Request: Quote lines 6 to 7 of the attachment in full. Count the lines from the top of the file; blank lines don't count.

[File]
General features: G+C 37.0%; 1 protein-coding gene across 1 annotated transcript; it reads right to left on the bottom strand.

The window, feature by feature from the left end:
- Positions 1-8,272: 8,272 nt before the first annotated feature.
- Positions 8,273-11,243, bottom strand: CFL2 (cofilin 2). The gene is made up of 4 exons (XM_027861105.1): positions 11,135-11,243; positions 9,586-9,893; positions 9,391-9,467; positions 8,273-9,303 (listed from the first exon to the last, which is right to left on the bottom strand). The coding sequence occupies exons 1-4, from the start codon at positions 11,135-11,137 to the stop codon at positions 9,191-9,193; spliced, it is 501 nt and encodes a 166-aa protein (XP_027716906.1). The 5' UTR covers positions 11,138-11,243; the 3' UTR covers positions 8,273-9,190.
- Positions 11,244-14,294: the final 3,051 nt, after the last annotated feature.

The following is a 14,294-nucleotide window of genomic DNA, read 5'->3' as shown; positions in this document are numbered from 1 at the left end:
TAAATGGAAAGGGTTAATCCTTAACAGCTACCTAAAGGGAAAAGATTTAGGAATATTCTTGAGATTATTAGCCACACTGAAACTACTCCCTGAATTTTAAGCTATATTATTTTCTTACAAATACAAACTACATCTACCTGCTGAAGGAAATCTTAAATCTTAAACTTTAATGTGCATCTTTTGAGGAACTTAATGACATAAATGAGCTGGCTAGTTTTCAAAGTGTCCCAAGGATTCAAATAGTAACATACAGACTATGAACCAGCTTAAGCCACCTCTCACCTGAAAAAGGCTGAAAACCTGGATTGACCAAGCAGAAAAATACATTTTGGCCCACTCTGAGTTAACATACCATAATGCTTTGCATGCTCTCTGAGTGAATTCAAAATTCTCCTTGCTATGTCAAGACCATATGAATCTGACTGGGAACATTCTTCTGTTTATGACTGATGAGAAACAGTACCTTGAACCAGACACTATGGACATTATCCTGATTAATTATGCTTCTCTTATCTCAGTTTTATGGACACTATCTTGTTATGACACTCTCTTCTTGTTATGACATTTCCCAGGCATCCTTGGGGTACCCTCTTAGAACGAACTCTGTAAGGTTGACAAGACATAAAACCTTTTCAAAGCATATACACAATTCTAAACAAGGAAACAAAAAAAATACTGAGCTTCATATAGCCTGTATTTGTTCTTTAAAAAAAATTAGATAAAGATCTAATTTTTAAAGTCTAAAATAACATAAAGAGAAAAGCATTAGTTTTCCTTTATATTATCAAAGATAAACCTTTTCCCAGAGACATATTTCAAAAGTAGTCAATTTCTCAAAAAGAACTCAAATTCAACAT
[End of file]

The following is a 14,294-nucleotide window of genomic DNA, read 5'->3' as shown; positions in this document are numbered from 1 at the left end:
TAAATGGAAAGGGTTAATCCTTAACAGCTACCTAAAGGGAAAAGATTTAGGAATATTCTTGAGATTATTAGCCACACTGAAACTACTCCCTGAATTTTAAGCTATATTATTTTCTTACAAATACAAACTACATCTACCTGCTGAAGGAAATCTTAAATCTTAAACTTTAATGTGCATCTTTTGAGGAACTTAATGACATAAATGAGCTGGCTAGTTTTCAAAGTGTCCCAAGGATTCAAATAGTAACATACAGACTATGAACCAGCTTAAGCCACCTCTCACCTGAAAAAGGCTGAAAACCTGGATTGACCAAGCAGAAAAATACATTTTGGCCCACTCTGAGTTAACATACCATAATGCTTTGCATGCTCTCTGAGTGAATTCAAAATTCTCCTTGCTATGTCAAGACCATATGAATCTGACTGGGAACATTCTTCTGTTTATGACTGATGAGAAACAGTACCTTGAACCAGACACTATGGACATTATCCTGATTAATTATGCTTCTCTTATCTCAGTTTTATGGACACTATCTTGTTATGACACTCTCTTCTTGTTATGACATTTCCCAGGCATCCTTGGGGTACCCTCTTAGAACGAACTCTGTAAGGTTGACAAGACATAAAACCTTTTCAAAGCATATACACAATTCTAAACAAGGAAACAAAAAAAATACTGAGCTTCATATAGCCTGTATTTGTTCTTTAAAAAAAATTAGATAAAGATCTAATTTTTAAAGTCTAAAATAACATAAAGAGAAAAGCATTAGTTTTCCTTTATATTATCAAAGATAAACCTTTTCCCAGAGACATATTTCAAAAGTAGTCAATTTCTCAAAAAGAACTCAAATTCAACAT